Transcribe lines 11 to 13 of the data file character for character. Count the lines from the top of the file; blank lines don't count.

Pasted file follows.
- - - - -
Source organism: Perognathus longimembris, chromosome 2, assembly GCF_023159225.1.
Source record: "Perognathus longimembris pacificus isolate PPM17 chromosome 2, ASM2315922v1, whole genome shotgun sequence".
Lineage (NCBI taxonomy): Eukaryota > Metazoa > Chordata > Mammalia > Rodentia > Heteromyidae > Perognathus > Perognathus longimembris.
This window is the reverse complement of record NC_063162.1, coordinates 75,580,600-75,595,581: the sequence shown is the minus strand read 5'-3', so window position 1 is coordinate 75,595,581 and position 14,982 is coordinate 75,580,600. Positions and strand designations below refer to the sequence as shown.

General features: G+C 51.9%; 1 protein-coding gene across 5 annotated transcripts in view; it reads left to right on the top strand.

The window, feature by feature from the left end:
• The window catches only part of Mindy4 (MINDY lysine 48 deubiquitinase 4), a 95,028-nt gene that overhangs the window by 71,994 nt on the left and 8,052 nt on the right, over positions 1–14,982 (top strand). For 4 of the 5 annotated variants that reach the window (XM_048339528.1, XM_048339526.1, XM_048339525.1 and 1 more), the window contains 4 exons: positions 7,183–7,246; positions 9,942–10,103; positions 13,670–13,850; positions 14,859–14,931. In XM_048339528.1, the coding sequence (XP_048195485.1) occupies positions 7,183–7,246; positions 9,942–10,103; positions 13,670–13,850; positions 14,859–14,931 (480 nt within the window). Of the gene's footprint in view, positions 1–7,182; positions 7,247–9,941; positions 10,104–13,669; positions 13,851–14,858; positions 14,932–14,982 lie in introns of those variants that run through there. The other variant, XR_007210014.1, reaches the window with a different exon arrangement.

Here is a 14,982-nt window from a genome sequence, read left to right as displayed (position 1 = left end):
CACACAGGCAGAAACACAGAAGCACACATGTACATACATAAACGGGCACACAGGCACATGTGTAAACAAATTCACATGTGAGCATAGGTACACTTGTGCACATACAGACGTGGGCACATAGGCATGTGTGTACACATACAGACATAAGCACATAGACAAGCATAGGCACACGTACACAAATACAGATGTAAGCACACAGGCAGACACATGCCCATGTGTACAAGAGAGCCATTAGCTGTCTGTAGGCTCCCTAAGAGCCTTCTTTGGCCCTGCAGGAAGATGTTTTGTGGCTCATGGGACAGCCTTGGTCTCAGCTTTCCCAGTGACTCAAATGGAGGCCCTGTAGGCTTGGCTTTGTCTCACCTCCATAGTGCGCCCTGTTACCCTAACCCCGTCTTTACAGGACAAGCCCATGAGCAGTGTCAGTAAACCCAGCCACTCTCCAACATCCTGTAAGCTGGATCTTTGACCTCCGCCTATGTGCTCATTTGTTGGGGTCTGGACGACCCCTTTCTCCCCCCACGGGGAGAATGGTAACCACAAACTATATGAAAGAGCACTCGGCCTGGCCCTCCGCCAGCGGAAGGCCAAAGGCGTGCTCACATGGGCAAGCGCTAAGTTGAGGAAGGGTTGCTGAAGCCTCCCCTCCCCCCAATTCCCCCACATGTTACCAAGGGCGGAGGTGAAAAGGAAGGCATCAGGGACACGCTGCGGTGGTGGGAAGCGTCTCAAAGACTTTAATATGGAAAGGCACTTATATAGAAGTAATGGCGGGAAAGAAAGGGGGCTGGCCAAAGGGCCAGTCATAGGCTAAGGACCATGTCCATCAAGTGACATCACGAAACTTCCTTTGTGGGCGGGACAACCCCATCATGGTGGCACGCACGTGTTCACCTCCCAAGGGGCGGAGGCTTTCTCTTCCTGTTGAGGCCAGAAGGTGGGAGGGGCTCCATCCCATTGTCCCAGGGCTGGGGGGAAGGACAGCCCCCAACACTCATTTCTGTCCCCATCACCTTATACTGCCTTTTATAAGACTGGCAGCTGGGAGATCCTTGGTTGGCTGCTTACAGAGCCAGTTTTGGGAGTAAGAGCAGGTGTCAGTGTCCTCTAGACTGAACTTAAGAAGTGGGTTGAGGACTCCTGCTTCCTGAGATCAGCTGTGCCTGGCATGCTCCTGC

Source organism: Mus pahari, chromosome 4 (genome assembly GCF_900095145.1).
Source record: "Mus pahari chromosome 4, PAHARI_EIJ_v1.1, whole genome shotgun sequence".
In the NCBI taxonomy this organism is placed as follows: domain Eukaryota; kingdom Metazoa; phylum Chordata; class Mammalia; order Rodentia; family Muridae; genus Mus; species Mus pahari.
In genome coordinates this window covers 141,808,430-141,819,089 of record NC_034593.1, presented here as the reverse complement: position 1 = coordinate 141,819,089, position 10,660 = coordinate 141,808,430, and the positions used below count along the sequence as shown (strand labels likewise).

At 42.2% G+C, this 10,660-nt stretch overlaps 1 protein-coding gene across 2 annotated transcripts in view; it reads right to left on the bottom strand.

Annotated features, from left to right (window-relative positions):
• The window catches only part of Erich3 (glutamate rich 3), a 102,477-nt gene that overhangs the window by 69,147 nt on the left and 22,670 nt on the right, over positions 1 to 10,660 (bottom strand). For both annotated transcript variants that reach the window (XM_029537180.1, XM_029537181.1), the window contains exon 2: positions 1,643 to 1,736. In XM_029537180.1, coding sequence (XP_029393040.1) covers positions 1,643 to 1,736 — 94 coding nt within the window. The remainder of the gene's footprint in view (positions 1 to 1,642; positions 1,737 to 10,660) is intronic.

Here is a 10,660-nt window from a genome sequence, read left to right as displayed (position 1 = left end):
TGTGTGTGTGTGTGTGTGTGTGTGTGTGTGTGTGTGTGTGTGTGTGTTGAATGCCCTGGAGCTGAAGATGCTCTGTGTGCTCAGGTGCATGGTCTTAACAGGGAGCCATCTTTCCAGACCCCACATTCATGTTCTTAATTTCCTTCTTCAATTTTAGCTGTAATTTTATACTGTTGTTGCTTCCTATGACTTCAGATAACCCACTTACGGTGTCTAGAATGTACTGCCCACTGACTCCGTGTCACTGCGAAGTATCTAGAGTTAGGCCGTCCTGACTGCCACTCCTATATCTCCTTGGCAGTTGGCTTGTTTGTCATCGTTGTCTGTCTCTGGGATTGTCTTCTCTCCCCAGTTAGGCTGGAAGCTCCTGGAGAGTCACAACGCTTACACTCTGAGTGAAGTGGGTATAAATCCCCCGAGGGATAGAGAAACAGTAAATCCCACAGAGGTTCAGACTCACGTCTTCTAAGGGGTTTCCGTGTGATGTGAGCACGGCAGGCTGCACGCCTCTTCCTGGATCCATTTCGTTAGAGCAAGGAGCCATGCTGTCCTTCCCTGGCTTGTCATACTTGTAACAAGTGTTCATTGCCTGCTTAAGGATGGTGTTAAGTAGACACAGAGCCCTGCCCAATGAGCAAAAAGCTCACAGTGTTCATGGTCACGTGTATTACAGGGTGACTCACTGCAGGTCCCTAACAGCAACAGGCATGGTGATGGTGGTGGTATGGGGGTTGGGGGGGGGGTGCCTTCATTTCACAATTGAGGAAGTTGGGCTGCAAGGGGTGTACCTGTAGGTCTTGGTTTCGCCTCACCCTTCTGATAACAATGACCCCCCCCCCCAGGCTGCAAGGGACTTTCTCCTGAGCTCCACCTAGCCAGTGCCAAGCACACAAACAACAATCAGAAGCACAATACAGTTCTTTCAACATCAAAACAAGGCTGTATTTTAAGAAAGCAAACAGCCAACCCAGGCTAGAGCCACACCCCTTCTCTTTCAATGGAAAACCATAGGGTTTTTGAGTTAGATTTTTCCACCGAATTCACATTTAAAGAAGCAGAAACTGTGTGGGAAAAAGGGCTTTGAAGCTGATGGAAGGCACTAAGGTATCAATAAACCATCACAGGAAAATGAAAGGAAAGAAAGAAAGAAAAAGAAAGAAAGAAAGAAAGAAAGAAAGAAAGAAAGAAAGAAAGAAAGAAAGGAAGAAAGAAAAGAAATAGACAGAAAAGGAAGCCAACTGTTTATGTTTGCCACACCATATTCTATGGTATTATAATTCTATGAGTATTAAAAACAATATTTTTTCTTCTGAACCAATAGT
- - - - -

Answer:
Source record: "Mus pahari chromosome 4, PAHARI_EIJ_v1.1, whole genome shotgun sequence".
In the NCBI taxonomy this organism is placed as follows: domain Eukaryota; kingdom Metazoa; phylum Chordata; class Mammalia; order Rodentia; family Muridae; genus Mus; species Mus pahari.
In genome coordinates this window covers 141,808,430-141,819,089 of record NC_034593.1, presented here as the reverse complement: position 1 = coordinate 141,819,089, position 10,660 = coordinate 141,808,430, and the positions used below count along the sequence as shown (strand labels likewise).